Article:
# Newbie trying to understand the logic of this code:

I’m fairly new at programming with C++ and I’ve just started working
with SDL. I’m going through the SDL API Reference Guide and I’m
trying to get a handle on some of the code presented in the examples.
In example for “Drawing directly to the display” there is a line that
I’m having difficulty understanding:

bits = ((Uint8 )screen->pixels)+Yscreen->pitch+X*bpp;

I’ve listed the complete example below for clarification. From what I
can interpret ‘bits’ is a pointer to an 8 bit integer and this
statement is assigning a value to it. If I understand correctly
((Uint8 )screen->pixels) is the screen pixels casts as a pointer to
Uint8. The part that says Y
screen->pitch+Xbpp is what’s confusing
me. Why are we multiplying Y by screen->pitch and X
bpp and then
adding them together? what’s the point of this?

I apologize if I sound like an idiot… I’m trying to understand the
logic and not just memorize the code… thanks for your patience.

Rene

------ example code ------

/* Code to set a yellow pixel at the center of the screen */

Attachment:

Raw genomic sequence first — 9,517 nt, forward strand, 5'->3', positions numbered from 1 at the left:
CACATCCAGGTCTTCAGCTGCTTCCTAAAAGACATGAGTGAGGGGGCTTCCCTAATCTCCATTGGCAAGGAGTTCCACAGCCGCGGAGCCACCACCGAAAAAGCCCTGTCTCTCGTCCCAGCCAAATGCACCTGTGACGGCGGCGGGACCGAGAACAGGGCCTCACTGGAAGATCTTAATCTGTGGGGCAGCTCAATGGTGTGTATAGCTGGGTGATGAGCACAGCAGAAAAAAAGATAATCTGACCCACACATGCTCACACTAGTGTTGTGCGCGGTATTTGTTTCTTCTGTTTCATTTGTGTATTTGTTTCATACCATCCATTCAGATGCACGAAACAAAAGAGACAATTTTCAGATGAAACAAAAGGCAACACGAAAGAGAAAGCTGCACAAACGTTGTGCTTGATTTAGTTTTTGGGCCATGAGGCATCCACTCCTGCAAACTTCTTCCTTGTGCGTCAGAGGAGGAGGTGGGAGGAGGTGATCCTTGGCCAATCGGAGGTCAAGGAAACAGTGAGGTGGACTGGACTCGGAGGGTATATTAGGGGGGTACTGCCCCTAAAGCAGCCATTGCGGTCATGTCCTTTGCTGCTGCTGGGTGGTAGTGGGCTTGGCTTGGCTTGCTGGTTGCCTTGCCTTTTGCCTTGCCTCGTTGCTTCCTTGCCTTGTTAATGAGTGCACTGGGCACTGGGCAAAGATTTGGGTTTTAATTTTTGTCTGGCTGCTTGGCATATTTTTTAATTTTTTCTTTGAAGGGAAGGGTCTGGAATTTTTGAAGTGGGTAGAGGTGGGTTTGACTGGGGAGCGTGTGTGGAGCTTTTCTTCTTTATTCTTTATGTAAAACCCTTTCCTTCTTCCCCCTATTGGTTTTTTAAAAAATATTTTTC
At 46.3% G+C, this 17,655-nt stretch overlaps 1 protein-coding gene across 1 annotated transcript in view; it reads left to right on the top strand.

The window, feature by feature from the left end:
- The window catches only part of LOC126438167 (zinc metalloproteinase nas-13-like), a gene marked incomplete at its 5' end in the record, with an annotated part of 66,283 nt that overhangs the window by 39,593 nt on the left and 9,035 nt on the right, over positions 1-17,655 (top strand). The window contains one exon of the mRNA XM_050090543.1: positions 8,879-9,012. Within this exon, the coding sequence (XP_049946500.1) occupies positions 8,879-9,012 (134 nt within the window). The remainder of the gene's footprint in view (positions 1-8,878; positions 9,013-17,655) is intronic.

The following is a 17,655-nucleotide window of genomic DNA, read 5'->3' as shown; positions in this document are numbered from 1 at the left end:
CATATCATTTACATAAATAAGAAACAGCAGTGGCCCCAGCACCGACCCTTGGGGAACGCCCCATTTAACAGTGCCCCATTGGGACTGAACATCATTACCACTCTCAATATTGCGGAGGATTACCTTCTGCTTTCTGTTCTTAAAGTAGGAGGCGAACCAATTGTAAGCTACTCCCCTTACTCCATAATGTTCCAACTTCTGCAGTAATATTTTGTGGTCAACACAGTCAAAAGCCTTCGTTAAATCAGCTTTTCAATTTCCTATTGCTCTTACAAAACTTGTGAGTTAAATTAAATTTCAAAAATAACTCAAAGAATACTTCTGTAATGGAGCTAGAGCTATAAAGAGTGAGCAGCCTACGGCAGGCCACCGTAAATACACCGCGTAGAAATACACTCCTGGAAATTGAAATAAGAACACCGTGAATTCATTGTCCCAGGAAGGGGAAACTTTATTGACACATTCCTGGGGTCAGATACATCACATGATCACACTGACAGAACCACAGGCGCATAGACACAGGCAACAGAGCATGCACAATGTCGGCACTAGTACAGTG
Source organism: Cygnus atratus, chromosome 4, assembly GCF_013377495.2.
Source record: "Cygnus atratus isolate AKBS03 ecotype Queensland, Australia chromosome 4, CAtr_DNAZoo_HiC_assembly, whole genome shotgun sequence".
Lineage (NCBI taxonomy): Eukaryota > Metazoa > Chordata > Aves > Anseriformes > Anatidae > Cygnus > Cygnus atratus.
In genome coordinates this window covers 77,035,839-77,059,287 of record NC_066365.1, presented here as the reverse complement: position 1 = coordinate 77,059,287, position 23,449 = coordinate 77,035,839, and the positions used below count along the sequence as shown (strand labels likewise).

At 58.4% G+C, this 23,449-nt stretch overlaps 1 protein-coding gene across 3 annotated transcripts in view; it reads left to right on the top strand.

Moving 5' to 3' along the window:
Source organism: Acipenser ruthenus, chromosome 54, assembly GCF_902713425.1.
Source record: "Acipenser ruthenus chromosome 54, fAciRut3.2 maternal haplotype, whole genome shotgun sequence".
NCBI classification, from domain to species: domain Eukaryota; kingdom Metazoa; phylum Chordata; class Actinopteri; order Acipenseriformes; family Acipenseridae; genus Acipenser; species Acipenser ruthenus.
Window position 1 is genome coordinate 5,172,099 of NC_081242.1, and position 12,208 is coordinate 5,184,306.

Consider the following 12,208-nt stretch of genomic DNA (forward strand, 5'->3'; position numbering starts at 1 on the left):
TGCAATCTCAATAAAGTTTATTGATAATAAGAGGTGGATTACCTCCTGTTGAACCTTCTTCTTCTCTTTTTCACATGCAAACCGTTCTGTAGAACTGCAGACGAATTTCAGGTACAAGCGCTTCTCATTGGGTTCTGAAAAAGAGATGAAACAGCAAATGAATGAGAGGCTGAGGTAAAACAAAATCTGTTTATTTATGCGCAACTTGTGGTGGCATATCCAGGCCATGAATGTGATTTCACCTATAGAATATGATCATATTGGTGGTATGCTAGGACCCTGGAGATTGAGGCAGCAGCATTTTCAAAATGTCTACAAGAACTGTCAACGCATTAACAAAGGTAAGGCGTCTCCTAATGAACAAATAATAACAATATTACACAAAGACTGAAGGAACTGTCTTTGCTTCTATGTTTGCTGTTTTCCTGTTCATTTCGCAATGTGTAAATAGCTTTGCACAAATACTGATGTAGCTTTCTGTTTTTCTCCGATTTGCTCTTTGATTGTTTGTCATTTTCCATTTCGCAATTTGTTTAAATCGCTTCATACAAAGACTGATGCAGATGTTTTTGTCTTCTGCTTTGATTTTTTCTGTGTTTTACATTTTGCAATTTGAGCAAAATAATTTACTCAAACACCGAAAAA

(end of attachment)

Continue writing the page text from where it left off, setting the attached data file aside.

``````Sint32   X, Y;
Uint32   pixel;
Uint8   *bits, bpp;

/* Map the color yellow to this display (R=0xFF, G=0xFF, B=0x00)
Note:  If the display is palettized, you must set the palette first.
*/
pixel = SDL_MapRGB(screen->format, 0xFF, 0xFF, 0x00);

/* Calculate the framebuffer offset of the center of the screen */
if ( SDL_MUSTLOCK(screen) ) {
if ( SDL_LockSurface(screen) < 0 )
return;
}
bpp = screen->format->BytesPerPixel;
X = screen->w/2;
Y = screen->h/2;
bits = ((Uint8 *)screen->pixels)+Y*screen->pitch+X*bpp;

/* Set the pixel */
switch(bpp) {
case 1:
*((Uint8 *)(bits)) = (Uint8)pixel;
break;
case 2:
*((Uint16 *)(bits)) = (Uint16)pixel;
break;
case 3: { /* Format/endian independent */